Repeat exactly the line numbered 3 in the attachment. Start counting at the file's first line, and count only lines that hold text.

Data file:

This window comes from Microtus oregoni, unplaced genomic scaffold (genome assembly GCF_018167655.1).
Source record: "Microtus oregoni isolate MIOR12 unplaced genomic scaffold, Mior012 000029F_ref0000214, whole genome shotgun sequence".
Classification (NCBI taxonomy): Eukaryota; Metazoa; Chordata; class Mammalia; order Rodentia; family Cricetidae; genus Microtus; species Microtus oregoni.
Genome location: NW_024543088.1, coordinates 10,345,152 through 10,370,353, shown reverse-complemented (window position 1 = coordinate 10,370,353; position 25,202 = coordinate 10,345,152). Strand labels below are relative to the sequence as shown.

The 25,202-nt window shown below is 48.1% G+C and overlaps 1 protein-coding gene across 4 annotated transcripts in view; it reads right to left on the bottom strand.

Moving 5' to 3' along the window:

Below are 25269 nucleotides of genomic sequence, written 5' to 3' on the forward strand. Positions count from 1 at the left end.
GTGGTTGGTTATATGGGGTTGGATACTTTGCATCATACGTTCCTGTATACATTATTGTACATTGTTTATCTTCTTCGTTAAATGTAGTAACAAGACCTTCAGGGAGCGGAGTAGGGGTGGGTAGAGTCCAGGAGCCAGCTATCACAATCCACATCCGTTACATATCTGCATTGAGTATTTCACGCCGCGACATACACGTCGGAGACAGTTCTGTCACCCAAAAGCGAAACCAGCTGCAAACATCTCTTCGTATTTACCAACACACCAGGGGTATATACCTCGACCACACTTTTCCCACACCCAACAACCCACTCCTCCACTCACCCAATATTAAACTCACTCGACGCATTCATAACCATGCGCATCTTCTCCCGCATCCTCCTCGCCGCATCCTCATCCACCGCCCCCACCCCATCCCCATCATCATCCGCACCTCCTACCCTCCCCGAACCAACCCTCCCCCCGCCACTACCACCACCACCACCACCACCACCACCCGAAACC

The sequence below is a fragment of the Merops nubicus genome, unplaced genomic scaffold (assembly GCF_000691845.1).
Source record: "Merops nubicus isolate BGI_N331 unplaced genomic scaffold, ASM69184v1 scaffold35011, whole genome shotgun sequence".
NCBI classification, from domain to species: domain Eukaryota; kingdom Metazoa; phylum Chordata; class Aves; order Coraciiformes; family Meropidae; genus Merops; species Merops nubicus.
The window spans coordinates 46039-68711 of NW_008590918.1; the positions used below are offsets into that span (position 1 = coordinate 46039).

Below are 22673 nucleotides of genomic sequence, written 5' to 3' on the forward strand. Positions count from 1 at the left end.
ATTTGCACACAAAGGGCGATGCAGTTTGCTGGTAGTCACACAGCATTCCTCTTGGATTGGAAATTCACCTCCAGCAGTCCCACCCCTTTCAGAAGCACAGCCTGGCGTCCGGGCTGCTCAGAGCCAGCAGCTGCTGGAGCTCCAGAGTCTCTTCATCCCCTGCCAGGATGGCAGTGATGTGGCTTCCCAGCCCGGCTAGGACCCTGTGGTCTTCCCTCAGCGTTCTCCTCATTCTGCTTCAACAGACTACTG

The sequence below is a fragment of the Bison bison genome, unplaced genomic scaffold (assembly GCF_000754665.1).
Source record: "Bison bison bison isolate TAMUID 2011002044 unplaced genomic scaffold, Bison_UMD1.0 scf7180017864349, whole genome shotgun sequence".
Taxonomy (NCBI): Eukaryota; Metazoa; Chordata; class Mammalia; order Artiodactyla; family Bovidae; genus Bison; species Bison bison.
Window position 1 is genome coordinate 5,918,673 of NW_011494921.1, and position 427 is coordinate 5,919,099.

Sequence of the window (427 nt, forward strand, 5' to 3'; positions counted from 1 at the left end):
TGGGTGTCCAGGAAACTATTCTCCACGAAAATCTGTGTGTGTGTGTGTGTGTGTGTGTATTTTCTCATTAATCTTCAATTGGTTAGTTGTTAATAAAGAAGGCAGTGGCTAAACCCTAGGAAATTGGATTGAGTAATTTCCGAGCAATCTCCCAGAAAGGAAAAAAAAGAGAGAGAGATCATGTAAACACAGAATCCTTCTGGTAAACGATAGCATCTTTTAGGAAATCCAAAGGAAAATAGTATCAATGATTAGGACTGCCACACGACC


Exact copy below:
Classification (NCBI taxonomy): Eukaryota; Metazoa; Chordata; class Mammalia; order Rodentia; family Cricetidae; genus Microtus; species Microtus oregoni.